Andrew Leith Hay

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Sir Andrew Leith Hay, KH (17 February 1785 – 13 October 1862) was a Scottish soldier, politician and writer on architecture.


Andrew Leith Hay was the eldest son of General Alexander Leith Hay, and was born at Aberdeen on 17 February 1785. He entered the army as an ensign in the 72nd Foot on 8 January 1806, went to the Peninsula in 1808 as aide-de-camp to his uncle, General Sir James Leith<!-- Not James Leith -->, and served through the war until 1814. He was much employed in gaining intelligence, and was present at many of the actions from Corunna to the storming of San Sebastian. Wherever he went he made sketches, and in 1831 worked up these materials into two volumes, entitled A Narrative of the Peninsula War. On General Leith being appointed to the governorship of Barbadoes in 1816, his nephew accompanied him, and discharged the duties of military secretary and also those of assistant quartermaster-general and assistant adjutant-general. As captain in the 2nd Foot he served from 21 November 1817 to 30 September 1819, when he was placed on half-pay.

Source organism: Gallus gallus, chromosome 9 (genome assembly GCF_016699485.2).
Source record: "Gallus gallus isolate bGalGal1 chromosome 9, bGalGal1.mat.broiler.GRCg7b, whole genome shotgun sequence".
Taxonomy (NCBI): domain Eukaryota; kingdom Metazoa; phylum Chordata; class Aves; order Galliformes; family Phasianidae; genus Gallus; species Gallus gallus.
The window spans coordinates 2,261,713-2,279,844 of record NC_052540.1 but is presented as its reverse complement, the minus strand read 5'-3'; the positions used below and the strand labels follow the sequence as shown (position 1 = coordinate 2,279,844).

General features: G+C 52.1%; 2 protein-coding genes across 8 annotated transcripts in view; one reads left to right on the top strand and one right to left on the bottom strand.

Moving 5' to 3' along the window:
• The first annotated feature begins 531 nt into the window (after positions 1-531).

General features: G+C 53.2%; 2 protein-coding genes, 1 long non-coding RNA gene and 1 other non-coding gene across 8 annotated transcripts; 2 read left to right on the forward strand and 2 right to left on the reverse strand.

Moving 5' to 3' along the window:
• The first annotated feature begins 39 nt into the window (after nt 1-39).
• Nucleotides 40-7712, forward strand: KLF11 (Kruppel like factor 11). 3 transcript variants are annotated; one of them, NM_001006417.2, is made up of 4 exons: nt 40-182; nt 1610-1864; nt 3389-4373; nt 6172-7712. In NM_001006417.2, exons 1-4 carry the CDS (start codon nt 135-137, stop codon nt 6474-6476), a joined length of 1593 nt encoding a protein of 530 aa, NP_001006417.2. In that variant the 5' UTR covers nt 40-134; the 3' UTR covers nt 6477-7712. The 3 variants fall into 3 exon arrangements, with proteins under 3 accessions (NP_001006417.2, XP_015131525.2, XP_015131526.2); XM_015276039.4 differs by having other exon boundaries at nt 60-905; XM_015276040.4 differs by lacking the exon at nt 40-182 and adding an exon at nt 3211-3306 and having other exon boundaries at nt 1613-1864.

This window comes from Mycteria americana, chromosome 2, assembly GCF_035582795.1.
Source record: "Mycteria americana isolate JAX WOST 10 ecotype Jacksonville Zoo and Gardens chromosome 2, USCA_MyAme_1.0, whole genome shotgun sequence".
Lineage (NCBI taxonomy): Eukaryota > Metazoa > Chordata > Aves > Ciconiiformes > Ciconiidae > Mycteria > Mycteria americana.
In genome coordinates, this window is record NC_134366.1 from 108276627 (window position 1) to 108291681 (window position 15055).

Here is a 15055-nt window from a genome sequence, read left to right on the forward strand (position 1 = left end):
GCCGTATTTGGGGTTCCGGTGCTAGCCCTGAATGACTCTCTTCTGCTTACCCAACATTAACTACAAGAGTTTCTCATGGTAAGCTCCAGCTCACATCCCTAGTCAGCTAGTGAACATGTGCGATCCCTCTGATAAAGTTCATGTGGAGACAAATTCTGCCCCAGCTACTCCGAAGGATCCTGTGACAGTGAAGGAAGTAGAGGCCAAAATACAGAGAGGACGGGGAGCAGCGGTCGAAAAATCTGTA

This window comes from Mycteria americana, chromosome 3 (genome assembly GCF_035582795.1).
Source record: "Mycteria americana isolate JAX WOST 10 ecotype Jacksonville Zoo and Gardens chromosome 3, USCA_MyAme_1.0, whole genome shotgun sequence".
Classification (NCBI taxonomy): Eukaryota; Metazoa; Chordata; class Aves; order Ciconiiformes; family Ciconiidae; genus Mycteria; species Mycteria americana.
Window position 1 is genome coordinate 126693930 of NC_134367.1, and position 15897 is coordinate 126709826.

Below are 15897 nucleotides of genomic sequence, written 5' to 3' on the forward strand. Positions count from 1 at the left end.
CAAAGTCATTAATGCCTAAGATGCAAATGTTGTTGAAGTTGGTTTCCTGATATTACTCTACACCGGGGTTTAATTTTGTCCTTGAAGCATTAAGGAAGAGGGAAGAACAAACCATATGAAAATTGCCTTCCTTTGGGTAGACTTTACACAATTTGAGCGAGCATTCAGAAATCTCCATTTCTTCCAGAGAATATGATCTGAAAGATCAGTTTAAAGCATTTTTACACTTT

He had previously been named a knight commander of the order of Charles III of Spain, and a member of the Legion of Honour.

Having retired from the army he turned his attention to politics, took part in the agitation preceding the passing of the Reform Act 1832, and became member for the Elgin burghs on 29 December 1832. Shortly after entering parliament his readiness as a speaker and his acquaintance...
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